NIST SP 800-33 2.0.1 says that "availability" part of the CIA triad protects against intentional or accidental attempts to either:

  • perform unauthorized deletion of data or
  • otherwise cause a denial of service or data

This makes it pretty clear that the ability to delete data does in fact modify availability from a security standpoint in general. However, the CVSS v2 spec states:

This metric measures the impact to availability of a successfully exploited vulnerability. Availability refers to the accessibility of information resources. Attacks that consume network bandwidth, processor cycles, or disk space all impact the availability of a system.

All of the examples provided discuss service availability, not data availability. I know that CVSS v3 clears this up by explicitly stating:

...That is, the Availability metric speaks to the performance and operation of the service itself – not the availability of the data.

When scoring a vulnerability which provides the ability to delete data with CVSS v2, do you score it as impacting availability? Is it safe to assume that this clarification can be back-ported to v2?

1 Answer 1


This is quite a interesting question and an aspect I struggle with myself. „If Integrity is violated in a way that I can create new users, will it affect the other two properties“, for example.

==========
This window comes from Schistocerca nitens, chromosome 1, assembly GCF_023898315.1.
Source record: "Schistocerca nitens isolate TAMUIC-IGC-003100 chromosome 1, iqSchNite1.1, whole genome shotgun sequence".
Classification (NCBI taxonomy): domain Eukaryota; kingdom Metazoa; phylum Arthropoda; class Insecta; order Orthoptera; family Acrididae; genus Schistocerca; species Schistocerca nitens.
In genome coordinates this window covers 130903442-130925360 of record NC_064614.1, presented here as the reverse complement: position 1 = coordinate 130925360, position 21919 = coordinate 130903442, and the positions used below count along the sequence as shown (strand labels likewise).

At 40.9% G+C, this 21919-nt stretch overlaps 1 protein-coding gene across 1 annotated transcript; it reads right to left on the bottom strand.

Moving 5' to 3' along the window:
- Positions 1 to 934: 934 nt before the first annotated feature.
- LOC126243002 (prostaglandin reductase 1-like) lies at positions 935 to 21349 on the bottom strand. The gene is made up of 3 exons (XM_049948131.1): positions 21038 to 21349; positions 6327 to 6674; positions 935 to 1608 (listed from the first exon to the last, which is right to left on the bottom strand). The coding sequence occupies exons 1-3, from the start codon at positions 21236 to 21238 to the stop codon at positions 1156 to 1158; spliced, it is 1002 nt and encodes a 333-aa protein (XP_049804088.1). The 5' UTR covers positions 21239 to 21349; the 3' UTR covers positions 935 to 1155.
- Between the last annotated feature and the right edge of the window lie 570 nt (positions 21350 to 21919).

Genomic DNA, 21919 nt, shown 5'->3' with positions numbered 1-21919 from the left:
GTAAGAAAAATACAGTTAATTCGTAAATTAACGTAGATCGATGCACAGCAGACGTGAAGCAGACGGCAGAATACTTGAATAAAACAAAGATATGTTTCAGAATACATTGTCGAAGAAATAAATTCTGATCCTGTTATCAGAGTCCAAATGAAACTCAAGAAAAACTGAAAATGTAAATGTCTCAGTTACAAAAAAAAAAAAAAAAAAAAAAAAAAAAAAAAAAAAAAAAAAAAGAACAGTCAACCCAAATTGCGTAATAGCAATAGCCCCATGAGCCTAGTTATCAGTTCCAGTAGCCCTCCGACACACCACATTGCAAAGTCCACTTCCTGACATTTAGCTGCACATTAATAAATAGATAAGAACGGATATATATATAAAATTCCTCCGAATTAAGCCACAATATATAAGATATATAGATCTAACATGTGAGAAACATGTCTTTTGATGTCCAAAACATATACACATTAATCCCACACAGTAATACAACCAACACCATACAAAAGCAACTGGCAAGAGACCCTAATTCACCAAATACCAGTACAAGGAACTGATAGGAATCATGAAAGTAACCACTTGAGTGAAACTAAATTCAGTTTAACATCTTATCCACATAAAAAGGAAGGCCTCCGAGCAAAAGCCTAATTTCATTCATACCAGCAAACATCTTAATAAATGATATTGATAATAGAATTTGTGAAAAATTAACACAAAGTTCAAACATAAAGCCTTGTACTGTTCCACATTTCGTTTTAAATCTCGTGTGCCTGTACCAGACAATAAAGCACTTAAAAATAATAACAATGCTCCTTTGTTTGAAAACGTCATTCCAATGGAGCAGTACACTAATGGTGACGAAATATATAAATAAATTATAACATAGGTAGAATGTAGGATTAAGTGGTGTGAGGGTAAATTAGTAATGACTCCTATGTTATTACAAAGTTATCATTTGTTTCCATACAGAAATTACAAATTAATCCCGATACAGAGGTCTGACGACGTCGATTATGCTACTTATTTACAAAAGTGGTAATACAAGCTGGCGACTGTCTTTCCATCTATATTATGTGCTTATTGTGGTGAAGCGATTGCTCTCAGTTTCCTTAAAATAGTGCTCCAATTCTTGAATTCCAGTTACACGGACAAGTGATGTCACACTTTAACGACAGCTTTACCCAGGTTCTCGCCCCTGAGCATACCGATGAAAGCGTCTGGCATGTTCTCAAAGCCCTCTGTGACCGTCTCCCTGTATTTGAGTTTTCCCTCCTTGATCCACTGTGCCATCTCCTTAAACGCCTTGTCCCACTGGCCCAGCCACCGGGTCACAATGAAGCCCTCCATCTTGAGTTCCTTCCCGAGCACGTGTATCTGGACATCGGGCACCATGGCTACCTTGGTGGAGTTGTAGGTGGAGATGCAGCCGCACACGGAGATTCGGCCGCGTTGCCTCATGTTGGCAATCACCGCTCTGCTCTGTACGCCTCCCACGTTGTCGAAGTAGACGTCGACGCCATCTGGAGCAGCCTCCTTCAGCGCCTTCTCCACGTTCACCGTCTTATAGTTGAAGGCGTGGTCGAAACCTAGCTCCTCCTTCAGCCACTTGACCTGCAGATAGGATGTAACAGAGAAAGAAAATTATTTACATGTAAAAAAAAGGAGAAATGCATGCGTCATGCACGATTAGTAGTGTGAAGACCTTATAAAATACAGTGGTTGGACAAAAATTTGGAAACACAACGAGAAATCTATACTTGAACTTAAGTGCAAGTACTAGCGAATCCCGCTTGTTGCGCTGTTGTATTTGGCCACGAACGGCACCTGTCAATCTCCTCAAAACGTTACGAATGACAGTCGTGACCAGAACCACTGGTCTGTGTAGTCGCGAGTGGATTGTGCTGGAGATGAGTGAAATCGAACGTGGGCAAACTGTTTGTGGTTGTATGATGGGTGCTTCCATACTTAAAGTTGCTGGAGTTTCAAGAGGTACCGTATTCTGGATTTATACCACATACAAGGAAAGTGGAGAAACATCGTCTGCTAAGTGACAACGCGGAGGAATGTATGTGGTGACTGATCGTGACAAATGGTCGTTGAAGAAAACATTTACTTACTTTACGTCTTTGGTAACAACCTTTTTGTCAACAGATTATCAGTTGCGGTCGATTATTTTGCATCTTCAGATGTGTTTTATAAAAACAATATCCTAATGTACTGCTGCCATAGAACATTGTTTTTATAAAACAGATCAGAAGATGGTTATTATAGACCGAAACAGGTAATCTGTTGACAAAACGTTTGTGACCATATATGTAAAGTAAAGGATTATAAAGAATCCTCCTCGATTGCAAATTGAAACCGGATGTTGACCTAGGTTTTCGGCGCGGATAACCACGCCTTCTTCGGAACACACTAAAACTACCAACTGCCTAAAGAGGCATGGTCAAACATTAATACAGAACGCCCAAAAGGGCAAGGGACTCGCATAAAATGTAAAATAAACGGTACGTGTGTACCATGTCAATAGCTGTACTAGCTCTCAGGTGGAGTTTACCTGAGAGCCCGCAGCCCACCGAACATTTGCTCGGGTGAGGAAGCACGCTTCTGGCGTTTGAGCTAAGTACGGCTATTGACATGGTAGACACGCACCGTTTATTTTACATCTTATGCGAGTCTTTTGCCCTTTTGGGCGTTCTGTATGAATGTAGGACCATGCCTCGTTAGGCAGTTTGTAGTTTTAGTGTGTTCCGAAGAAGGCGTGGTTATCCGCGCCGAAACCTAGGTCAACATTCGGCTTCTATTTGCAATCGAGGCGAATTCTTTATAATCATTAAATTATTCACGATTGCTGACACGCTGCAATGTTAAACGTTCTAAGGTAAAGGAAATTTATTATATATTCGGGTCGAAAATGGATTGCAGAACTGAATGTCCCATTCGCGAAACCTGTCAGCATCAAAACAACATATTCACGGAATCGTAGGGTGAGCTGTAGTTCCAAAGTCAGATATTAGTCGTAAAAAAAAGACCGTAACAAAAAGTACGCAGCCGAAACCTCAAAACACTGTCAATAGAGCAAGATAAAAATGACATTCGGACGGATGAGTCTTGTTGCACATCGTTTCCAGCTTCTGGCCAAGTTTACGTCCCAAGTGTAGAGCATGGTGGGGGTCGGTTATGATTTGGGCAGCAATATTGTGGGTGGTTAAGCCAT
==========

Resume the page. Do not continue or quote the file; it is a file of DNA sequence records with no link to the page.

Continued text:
I think the answer is maybe, even when it is a bit counter-intuitive to have three properties when they are often linked.

In your case there is an example in the CVSS 3.1 User Guide which states the losing confidentiality of a root password does impact integrity and availability of the system (as long as the analyst assumes the credentials can actually be exploited).

In vulnerability 2, a local, low-privileged user can send a trivial, crafted request to the operating system which causes it to disclose the plaintext password of the root (administrator) account. The analyst knows from the Exploitability sub-score metrics and the vulnerability description that the attacker has access to the operating system, and can log in as a local, low privileged attacker. Gaining access to this password represents a direct, serious loss of Confidentiality, Integrity, and Availability because the analyst can reasonably issue commands as the root / administrator account (assume that the attacker could log out from their own account and log back in as root): Base Score: 7.8 CVSS:3.0/AV:L/AC:L/PR:L/UI:N/S:U/C:H/I:H/A:H

The example talks about issuing commands (it is not clear if this is limited to shutdown commands or also data delete commands, maybe this would be the line to draw when judging impact: if you can delete data files then integrity is violated, when you can delete system files then availability is impacted). And yes this violates classical (NIST, GDPR) availability definition, but CVSS seems to be reasonable specific on this point.

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